I coded something like the following:
always @(state or i1 or i2 or i3 or i4) begin next = 5'bx; err = 0; n_o1 = 1; o2 = 0; o3 = 0; o4 = 0; case (state) // synopsys full_case parallel_case IDLE: begin if (!i1) next = IDLE; else if ( i2) next = S1; else if ( i3) next = S2; else next = ERROR; end S1: begin if (!i2) next = S1; else if ( i3) next = S2; else if ( i4) next = S3; else next = ERROR;**strong text** ...
My manager, of course I don't want to argue with him before I have some strong argument, but he reviewed my code and said writing
next = 5'bx; err = 0; n_o1 = 1; o2 = 0; o3 = 0; o4 = 0;
in a combinational logic without putting the right side in the sensitivity list will cause problems in synthesis.By not having these 3 lines, I need to explicitly write the else part inside each individual case, and he said yes.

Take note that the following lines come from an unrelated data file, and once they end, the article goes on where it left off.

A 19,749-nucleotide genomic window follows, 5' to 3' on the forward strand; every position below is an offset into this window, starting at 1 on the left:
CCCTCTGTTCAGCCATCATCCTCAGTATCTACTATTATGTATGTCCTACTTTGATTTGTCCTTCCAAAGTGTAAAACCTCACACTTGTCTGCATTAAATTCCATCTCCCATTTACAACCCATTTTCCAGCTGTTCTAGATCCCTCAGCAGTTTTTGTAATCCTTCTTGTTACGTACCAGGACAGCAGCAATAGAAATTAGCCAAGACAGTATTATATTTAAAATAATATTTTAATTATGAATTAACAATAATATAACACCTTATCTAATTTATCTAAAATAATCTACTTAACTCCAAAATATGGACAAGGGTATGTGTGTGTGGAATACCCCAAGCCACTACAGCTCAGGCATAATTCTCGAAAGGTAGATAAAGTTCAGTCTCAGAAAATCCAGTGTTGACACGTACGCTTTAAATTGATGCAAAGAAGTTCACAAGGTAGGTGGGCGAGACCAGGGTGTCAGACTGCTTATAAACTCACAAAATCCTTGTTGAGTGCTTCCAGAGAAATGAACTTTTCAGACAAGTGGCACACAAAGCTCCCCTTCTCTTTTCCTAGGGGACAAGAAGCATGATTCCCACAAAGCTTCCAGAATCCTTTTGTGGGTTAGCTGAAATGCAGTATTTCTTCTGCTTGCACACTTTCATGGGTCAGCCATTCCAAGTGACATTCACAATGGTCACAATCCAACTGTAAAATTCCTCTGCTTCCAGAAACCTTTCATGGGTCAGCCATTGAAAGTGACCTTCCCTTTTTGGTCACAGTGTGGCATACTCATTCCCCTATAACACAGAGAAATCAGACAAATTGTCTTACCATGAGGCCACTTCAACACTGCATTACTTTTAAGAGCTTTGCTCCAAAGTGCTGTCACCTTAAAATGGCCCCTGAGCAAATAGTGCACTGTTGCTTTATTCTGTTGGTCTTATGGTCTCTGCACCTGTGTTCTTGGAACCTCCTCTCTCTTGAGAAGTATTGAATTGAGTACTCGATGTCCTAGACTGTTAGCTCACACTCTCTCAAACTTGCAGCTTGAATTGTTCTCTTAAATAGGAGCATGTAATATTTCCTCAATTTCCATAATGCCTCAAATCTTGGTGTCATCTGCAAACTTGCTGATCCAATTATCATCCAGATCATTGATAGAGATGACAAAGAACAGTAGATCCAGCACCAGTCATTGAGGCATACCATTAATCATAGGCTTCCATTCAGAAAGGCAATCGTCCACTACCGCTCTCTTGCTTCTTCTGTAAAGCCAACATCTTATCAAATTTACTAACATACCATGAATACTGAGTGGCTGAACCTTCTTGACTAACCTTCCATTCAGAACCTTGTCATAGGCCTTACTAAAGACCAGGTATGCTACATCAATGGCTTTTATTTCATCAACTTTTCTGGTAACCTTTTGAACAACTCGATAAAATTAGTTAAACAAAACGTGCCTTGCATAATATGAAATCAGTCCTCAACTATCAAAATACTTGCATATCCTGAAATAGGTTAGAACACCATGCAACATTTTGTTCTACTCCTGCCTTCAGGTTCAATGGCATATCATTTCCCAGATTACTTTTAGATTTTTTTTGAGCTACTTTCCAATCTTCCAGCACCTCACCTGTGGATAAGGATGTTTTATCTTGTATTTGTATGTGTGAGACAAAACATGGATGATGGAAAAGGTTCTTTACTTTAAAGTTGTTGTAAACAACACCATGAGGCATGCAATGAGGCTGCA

I am wondering is there anything wrong with this coding style? And will it cause a synthesis problem or any sort of problem(maybe some version or old synthesis tool won't synthesize?) by initializing these values in the combinational logic? What he said does make sense to me and I actually never thought about it because he said this is software logic, and every wire gets its initial value from the logic before it with the initial condition. I told him school taught us this, he was like school cares less any synthesis but industry does.
Thank you for your help! Guess I am not trying to convince him anything even I have a answer, since the team need to stick with one style anyways, but i am confused by him since I have seen others doing this all the time and he is also a guy with tons of experience, so...confused